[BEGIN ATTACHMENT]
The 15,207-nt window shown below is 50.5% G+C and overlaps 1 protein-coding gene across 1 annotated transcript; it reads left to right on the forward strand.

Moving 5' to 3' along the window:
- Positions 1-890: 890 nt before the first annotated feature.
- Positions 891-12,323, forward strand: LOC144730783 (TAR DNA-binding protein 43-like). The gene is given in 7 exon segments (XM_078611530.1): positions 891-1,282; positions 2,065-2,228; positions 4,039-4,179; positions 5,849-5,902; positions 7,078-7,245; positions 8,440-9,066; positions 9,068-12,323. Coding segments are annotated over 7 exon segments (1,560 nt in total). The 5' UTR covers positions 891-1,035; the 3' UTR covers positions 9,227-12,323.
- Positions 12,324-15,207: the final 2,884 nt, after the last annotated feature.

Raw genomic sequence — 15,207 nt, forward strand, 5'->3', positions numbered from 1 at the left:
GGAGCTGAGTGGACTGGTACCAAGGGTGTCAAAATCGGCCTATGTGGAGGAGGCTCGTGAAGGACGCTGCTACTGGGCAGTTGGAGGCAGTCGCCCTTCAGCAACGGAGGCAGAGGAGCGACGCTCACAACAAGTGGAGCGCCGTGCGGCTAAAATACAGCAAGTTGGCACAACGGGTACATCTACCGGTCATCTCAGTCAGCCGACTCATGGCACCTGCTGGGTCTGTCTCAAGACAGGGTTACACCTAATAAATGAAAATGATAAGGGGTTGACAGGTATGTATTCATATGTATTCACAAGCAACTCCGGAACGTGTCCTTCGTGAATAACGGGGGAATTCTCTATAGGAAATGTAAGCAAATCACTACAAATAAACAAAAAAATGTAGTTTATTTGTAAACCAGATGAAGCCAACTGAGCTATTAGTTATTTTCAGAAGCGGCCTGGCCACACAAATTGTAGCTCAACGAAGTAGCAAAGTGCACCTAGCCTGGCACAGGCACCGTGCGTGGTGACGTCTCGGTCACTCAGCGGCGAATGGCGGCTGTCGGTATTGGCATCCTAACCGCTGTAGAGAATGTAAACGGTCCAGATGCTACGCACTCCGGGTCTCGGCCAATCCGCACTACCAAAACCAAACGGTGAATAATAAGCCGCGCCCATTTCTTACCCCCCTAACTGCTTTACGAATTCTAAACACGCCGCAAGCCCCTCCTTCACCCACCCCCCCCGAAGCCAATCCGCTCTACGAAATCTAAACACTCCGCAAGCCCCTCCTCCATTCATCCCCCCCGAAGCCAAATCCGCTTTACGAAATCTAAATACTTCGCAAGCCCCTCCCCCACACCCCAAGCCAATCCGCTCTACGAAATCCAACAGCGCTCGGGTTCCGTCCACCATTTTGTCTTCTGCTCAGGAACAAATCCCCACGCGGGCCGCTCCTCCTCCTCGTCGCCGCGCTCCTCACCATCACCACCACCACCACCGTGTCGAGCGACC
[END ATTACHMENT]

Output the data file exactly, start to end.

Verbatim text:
The 15,207-nt window shown below is 50.5% G+C and overlaps 1 protein-coding gene across 1 annotated transcript; it reads left to right on the forward strand.

Moving 5' to 3' along the window:
- Positions 1-890: 890 nt before the first annotated feature.
- Positions 891-12,323, forward strand: LOC144730783 (TAR DNA-binding protein 43-like). The gene is given in 7 exon segments (XM_078611530.1): positions 891-1,282; positions 2,065-2,228; positions 4,039-4,179; positions 5,849-5,902; positions 7,078-7,245; positions 8,440-9,066; positions 9,068-12,323. Coding segments are annotated over 7 exon segments (1,560 nt in total). The 5' UTR covers positions 891-1,035; the 3' UTR covers positions 9,227-12,323.
- Positions 12,324-15,207: the final 2,884 nt, after the last annotated feature.

Raw genomic sequence — 15,207 nt, forward strand, 5'->3', positions numbered from 1 at the left:
GGAGCTGAGTGGACTGGTACCAAGGGTGTCAAAATCGGCCTATGTGGAGGAGGCTCGTGAAGGACGCTGCTACTGGGCAGTTGGAGGCAGTCGCCCTTCAGCAACGGAGGCAGAGGAGCGACGCTCACAACAAGTGGAGCGCCGTGCGGCTAAAATACAGCAAGTTGGCACAACGGGTACATCTACCGGTCATCTCAGTCAGCCGACTCATGGCACCTGCTGGGTCTGTCTCAAGACAGGGTTACACCTAATAAATGAAAATGATAAGGGGTTGACAGGTATGTATTCATATGTATTCACAAGCAACTCCGGAACGTGTCCTTCGTGAATAACGGGGGAATTCTCTATAGGAAATGTAAGCAAATCACTACAAATAAACAAAAAAATGTAGTTTATTTGTAAACCAGATGAAGCCAACTGAGCTATTAGTTATTTTCAGAAGCGGCCTGGCCACACAAATTGTAGCTCAACGAAGTAGCAAAGTGCACCTAGCCTGGCACAGGCACCGTGCGTGGTGACGTCTCGGTCACTCAGCGGCGAATGGCGGCTGTCGGTATTGGCATCCTAACCGCTGTAGAGAATGTAAACGGTCCAGATGCTACGCACTCCGGGTCTCGGCCAATCCGCACTACCAAAACCAAACGGTGAATAATAAGCCGCGCCCATTTCTTACCCCCCTAACTGCTTTACGAATTCTAAACACGCCGCAAGCCCCTCCTTCACCCACCCCCCCCGAAGCCAATCCGCTCTACGAAATCTAAACACTCCGCAAGCCCCTCCTCCATTCATCCCCCCCGAAGCCAAATCCGCTTTACGAAATCTAAATACTTCGCAAGCCCCTCCCCCACACCCCAAGCCAATCCGCTCTACGAAATCCAACAGCGCTCGGGTTCCGTCCACCATTTTGTCTTCTGCTCAGGAACAAATCCCCACGCGGGCCGCTCCTCCTCCTCGTCGCCGCGCTCCTCACCATCACCACCACCACCACCGTGTCGAGCGACC